Still Life (Pasolini, 2013)

John May isn’t a man of strong convictions. Half way through Still Life (★★½), a film directed by Uberto Pasolini, May orders a black tea in a convenience store. “You should try our hot chocolate. The new machine is gorgeous,” the cashier hints. May takes an extended, one might say awkward, pause. “Alright, a hot chocolate please,” he replies without blinking.

May, played by British actor Eddie Marsan, is a curious character and Still Life is a curious film. A mostly ignored worker for the Kennington Borough Council, May handles funeral arrangements and writes obituaries for London’s forgotten deceased. These men and women frequently rot for weeks before they are discovered. May contacts any family members he can find, urging them to at the very least, claim the body. “It’s not too late,” he tells one disgruntled son who never cares to see his father again. Often times, it is May himself that takes the last look at family photos, record albums, and other possessions left behind.

No one quite understands what makes May tick, including his cost-cutting boss Mr. Pratchett (Andrew Buchan) who promptly fires him with only the promise of good references so he can get a “job with the living.” May begs to finish his last case: a man, Mr. Stoke, who died in the apartment flat across from him. Subsequently, finding the friends, family and history of Mr.Stoke becomes an obsession for John May and Still Life.

With its distinct Britishness and hard-working protagonist, Still Life brings to mind Kazuo Ishiguro’s famed book-turned-movie about an aging butler, The Remains of the Day. In Ishiguro’s tale, the butler, Stevens, uses a countryside car trip as an opportunity to grapple with his repressed emotions and failures. Stevens’s ego, quest for self-importance and imminent retirement looms large in the novel, particularly in contrast to Ishiguro’s muted and minimalistic style. At the conclusion of The Remains of the Day, it’s not just readers who are cognizant of Stevens’s mistakes; the butler himself is drowning in regrets.

stillLife-2Pasolini’s May has the same precision as Stevens, (in one solitary scene, we watch May perfectly set his dinner table for one) but he lacks any of the challenging introspection that defines Stevens and solid character development. Throughout Still Life, May discovers a handful of Mr. Stoke’s personal tidbits; Stoke fought in the Falklands War, served a short prison term, and left behind a daughter, Kelly, who piques May’s romantic interests. As for May? We never learn about his parents, childhood, or any of his personal history at all.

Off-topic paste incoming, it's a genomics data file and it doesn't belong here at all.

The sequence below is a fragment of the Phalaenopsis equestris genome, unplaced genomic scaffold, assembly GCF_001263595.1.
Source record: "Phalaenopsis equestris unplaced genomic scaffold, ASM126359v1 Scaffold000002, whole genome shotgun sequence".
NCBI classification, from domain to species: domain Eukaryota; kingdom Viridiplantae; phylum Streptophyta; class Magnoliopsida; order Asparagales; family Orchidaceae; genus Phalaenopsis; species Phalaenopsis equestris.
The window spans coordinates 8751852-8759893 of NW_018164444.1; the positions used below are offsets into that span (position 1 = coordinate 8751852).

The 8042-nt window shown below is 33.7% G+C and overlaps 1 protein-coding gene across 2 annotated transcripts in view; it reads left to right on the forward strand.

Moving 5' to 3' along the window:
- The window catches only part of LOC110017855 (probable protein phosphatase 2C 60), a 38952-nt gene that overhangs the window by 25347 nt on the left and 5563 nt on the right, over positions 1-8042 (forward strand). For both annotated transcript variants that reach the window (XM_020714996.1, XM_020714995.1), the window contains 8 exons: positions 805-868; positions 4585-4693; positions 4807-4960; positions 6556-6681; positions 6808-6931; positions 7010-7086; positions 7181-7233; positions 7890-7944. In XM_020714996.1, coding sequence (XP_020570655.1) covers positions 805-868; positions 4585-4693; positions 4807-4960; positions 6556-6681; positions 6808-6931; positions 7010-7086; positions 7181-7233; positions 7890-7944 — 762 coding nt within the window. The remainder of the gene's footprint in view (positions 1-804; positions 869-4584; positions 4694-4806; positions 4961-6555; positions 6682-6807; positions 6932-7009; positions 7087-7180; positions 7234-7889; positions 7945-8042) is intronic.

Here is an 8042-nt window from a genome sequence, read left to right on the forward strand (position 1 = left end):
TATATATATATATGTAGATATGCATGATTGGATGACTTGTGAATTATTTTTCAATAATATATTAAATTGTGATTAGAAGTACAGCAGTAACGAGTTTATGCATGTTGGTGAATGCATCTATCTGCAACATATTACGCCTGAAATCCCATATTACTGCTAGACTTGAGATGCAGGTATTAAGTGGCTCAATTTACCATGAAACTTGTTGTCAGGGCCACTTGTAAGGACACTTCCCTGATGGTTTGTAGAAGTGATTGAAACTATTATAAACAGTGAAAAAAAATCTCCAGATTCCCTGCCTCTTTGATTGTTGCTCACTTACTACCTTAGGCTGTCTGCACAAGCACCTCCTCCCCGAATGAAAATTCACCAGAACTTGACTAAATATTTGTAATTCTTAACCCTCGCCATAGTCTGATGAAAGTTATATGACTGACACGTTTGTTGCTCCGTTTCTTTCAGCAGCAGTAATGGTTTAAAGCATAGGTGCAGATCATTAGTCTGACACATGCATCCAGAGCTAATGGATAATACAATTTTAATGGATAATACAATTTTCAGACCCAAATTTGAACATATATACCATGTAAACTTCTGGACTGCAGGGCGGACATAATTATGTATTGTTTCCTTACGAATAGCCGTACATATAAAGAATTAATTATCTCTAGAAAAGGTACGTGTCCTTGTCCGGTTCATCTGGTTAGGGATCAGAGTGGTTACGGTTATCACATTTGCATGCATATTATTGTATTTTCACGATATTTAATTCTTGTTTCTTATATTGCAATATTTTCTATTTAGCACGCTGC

Without a past for May, Pasolini’s film stalls within its thematic limitations. Ideas associated with memory and redemption, so prominent in Remains of the Day, never grab hold. May is such a mystery, such a blank slate, that even his attempts to honor the dead grow dull. It never becomes clear why May has chosen such a solitary existence. Did the rest of the world reject him? With Pasolini unwilling to show his hand, Still Life’s hour-and-a-half run-time feels much longer.

stillLife-3Pasolini, at the very least, makes some interesting aesthetic choices. The film is shot in various shades of gray and white that appear to signify the dullness and repetitiveness of labor in a post-industrialized society; Cinematographer Stefano Falivene really puts the white in white-collar worker. Filling May’s office with plenty of natural light ensures that the film never feels cramped or claustrophobic. Thus, May has the room he needs to explore the cases of the recently deceased. One scene of Still Life, in which May lies down outside and stares at the sky, is beautiful for its universalism and simplicity.

Editor’s Note: Beyond this point lie some potential plot spoilers.

Perhaps the most interesting part of Still Life is its ideological leanings. With Great Britain’s Conservative government cutting public spending and even the famed NHS, Pasolini’s film can be viewed as an implicit defense of the welfare state. May does little to improve business competitiveness, but goes above and beyond in his attempts to help people. A dutiful public servant is hardly the first thought that comes to mind for many citizens railing against big government;often times the government is perceived as distant and hostile.  Pasolini’s vision of public institutions as watchful, family members unwilling to abandon the people may be awfully naive in an era of widespread governmental gridlock, but the sentiment is noble neverless.

With about 10 minutes left, Still Life is permanently altered by a jarring plot twist. After so many scenes that lull the audience to sleep, Pasolini brings the film to a neat ending that invokes Meyer Wolfsheim’s reply to Nick in The Great Gatsby: “Let us learn to show our friendship for a man when he is alive and not after he is dead.”  May, who spends Still Life as a quiet acquaintance of the dead, never had any real friends; he was a hero only by being a ghost in his own life story.

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